A Quick-Fire Guide to Managing Anger

Are you troubled by your (chronic) anger or do you have a short fuse? Perhaps you feel your anger is justified?

Either way, the angry person ultimately pays a heavy price in terms of health and relationships. It’s never too late to learn how to tame your temper.

Click the button below to download your Quick-Fire Guide to Managing Anger as a PDF to print and keep as a reference OR carry on reading below. 

Anger is a vital signal

Firstly, it's important to say that anger outbursts are not a reflection of who you are, but rather a clear sign that your life is currently out of balance. You may feel that you don’t have a proper handle on things, or that you are not properly acknowledged by others? Chronic anger can also be a symptom of untreated trauma – some (perhaps even long forgotten) incident that happened to you in the past.

Many over-stretched modern lives lead to stress, irritability, knee-jerk responses and aggressive behaviour.

Anger is a primal instinct, programmed to keep us safe when an emotional need is compromised or threatened. In that way, it's vital.

When it has morphed into an unpredictable and ugly beast that controls you, rather than you controlling it, it’s time to step in. Luckily once recognised, it can be treated and resolved quickly and effectively.

7 practical ways to tame the tiger and manage your anger

1.      Train your breath to calm you down

Choose your daily 10-minute practice.

  • Use box breathing. Imagine a square and follow the lines around the perimeter. Breathe in to the count of 4, hold to the count of 4, breathe out to the count of 4, hold to the count of 4 – then continue this rhythm.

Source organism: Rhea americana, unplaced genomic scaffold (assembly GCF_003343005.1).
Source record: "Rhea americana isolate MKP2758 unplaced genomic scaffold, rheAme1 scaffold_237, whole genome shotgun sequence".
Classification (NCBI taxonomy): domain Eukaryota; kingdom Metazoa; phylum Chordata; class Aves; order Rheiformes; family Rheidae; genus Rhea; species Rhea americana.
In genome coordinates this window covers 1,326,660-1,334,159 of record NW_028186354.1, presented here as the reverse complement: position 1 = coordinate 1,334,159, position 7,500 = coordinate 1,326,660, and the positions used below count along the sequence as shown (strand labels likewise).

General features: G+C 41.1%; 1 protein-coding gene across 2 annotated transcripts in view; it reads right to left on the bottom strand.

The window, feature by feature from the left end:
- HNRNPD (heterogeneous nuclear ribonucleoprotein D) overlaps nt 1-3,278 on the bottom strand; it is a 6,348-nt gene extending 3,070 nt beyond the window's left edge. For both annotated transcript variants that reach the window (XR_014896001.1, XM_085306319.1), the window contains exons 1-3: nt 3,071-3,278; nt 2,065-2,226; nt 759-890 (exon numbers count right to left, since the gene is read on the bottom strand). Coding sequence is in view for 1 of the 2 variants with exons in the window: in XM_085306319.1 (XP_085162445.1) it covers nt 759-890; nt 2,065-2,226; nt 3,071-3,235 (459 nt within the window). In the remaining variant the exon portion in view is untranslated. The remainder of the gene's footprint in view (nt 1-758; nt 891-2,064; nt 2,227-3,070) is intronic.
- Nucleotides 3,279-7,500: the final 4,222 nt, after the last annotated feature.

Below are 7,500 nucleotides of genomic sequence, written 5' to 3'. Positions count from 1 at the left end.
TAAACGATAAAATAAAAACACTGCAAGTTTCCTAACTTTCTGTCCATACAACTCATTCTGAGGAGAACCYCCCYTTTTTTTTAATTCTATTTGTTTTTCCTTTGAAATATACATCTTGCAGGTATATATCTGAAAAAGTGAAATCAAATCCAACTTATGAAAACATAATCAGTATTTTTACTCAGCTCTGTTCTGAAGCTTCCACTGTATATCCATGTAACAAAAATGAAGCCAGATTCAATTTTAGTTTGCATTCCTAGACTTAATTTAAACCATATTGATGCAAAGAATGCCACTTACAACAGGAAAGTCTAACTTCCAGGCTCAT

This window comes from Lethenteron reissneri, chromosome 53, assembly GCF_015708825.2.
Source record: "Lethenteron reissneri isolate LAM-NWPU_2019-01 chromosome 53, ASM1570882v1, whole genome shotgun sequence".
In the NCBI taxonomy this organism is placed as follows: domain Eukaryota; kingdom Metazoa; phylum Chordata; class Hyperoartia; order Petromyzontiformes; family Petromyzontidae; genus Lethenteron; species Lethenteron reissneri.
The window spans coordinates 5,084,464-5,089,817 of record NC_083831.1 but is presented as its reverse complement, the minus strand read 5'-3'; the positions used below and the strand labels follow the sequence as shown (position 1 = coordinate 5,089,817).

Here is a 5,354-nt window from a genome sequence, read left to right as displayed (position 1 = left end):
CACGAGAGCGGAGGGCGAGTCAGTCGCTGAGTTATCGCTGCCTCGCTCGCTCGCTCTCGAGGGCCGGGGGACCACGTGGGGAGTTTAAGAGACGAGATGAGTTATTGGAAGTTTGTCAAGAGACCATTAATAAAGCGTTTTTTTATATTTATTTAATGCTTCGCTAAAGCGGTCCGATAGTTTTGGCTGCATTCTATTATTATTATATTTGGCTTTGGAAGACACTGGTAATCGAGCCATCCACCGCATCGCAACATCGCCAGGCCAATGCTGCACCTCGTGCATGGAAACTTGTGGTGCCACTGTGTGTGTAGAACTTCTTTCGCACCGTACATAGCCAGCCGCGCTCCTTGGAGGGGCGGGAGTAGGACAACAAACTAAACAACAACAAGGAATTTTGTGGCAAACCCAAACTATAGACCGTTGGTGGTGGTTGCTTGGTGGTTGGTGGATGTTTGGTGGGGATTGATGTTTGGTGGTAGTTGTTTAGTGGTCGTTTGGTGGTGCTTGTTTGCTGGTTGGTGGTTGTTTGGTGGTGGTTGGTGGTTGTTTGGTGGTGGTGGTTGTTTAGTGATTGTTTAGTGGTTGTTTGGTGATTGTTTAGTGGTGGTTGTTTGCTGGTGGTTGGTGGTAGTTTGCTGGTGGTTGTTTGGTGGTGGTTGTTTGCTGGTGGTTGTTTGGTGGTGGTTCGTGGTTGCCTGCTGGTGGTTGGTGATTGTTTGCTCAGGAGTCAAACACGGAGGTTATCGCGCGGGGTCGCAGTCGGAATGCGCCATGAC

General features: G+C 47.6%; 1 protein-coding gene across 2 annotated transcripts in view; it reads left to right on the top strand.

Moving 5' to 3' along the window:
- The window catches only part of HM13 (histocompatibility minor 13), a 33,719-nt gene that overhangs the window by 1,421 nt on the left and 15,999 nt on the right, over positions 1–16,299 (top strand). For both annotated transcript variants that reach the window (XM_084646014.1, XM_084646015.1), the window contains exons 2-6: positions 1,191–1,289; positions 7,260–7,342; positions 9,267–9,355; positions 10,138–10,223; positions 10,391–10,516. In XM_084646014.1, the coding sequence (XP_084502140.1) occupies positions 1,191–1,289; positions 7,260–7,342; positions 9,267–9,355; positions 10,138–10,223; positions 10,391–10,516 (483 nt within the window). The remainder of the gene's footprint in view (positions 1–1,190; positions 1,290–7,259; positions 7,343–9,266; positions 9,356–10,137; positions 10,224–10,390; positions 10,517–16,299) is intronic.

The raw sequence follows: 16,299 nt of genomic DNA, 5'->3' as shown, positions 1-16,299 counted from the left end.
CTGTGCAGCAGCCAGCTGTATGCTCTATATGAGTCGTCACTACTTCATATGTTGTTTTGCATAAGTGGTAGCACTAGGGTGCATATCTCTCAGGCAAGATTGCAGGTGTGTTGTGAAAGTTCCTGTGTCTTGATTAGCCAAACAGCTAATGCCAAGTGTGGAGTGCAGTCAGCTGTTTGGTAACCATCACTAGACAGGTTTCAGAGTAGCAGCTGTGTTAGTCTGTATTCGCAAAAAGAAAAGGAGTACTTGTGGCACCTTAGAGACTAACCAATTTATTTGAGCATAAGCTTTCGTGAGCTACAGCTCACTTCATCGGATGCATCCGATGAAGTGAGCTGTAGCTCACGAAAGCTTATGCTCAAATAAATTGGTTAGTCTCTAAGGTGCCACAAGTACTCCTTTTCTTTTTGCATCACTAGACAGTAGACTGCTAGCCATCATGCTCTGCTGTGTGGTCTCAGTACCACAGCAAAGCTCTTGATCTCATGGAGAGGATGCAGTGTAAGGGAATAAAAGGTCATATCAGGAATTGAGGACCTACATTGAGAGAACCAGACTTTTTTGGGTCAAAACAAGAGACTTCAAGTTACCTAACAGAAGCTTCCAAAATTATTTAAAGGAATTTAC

• Practice the ‘7/11’ breath, whereby you breathe in for 7 seconds, and out for 11 seconds. You can also do 5/7 but always make sure that you follow a pattern and the out-breath is always a bit longer than the in-breath.

2.       Take daily aerobic exercise

Take daily aerobic exercise to burn off the stress. It doesn't have to be a 'sport' – your exercise could be a walk, skipping or yoga. 

3.       Cut down immediately on sugar and coffee

Caffeine and sugar can give us a quick burst of energy – but after the high, comes the crash and this is when we can feel irritable and lash out without meaning to. 

4.       Reduce digital screen time

More and more research is being done on the effects of screens and our devices. The simple answer is: turn off devices well before bedtime.

5.       Get enough sleep

Sleep is incredibly important to your emotional and physical health. Here are some tips once you've finished this piece to help you sleep better. 

6.       Wear an elastic band around your wrist.

I use this a lot with children – but it works equally well with adults. Every time an angry thought rears its ugly head, pull the elastic band and say “no”. It's a literal way to 'snap out of it' and brings your awareness to the thought so that you can challenge it – is it reasonable anger, or are you feeling tired, hungry or are your emotional needs being compromised?

7.       Take a ‘time out’ of 20 minutes when your anger takes over the show.

Avoid any conversation when you are angry. It’ll take at least 20 minutes to get your intelligence back on-line.

And some more longer term strategies...

8.       Recognise the physiological signature tune of your anger

Notice how it manifests itself in your body and learn to catch it earlier and earlier, before it wreaks havoc.